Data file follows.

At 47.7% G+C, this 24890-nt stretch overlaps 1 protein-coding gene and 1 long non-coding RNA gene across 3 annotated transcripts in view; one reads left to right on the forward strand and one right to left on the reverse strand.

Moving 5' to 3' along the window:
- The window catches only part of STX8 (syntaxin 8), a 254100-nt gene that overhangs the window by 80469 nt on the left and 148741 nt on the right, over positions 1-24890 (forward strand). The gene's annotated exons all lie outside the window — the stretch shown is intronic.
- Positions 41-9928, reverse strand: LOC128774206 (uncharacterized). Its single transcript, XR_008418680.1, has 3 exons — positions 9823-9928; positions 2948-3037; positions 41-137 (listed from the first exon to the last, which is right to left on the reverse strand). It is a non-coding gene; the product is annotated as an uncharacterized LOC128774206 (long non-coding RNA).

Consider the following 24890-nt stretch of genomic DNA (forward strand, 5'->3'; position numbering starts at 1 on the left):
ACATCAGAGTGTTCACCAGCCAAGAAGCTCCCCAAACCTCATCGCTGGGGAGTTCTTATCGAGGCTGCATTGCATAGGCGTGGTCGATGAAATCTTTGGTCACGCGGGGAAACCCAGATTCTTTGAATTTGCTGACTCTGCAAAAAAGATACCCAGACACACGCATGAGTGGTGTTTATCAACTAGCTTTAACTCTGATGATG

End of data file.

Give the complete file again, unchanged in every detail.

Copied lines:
At 47.7% G+C, this 24890-nt stretch overlaps 1 protein-coding gene and 1 long non-coding RNA gene across 3 annotated transcripts in view; one reads left to right on the forward strand and one right to left on the reverse strand.

Moving 5' to 3' along the window:
- The window catches only part of STX8 (syntaxin 8), a 254100-nt gene that overhangs the window by 80469 nt on the left and 148741 nt on the right, over positions 1-24890 (forward strand). The gene's annotated exons all lie outside the window — the stretch shown is intronic.
- Positions 41-9928, reverse strand: LOC128774206 (uncharacterized). Its single transcript, XR_008418680.1, has 3 exons — positions 9823-9928; positions 2948-3037; positions 41-137 (listed from the first exon to the last, which is right to left on the reverse strand). It is a non-coding gene; the product is annotated as an uncharacterized LOC128774206 (long non-coding RNA).

Consider the following 24890-nt stretch of genomic DNA (forward strand, 5'->3'; position numbering starts at 1 on the left):
ACATCAGAGTGTTCACCAGCCAAGAAGCTCCCCAAACCTCATCGCTGGGGAGTTCTTATCGAGGCTGCATTGCATAGGCGTGGTCGATGAAATCTTTGGTCACGCGGGGAAACCCAGATTCTTTGAATTTGCTGACTCTGCAAAAAAGATACCCAGACACACGCATGAGTGGTGTTTATCAACTAGCTTTAACTCTGATGATG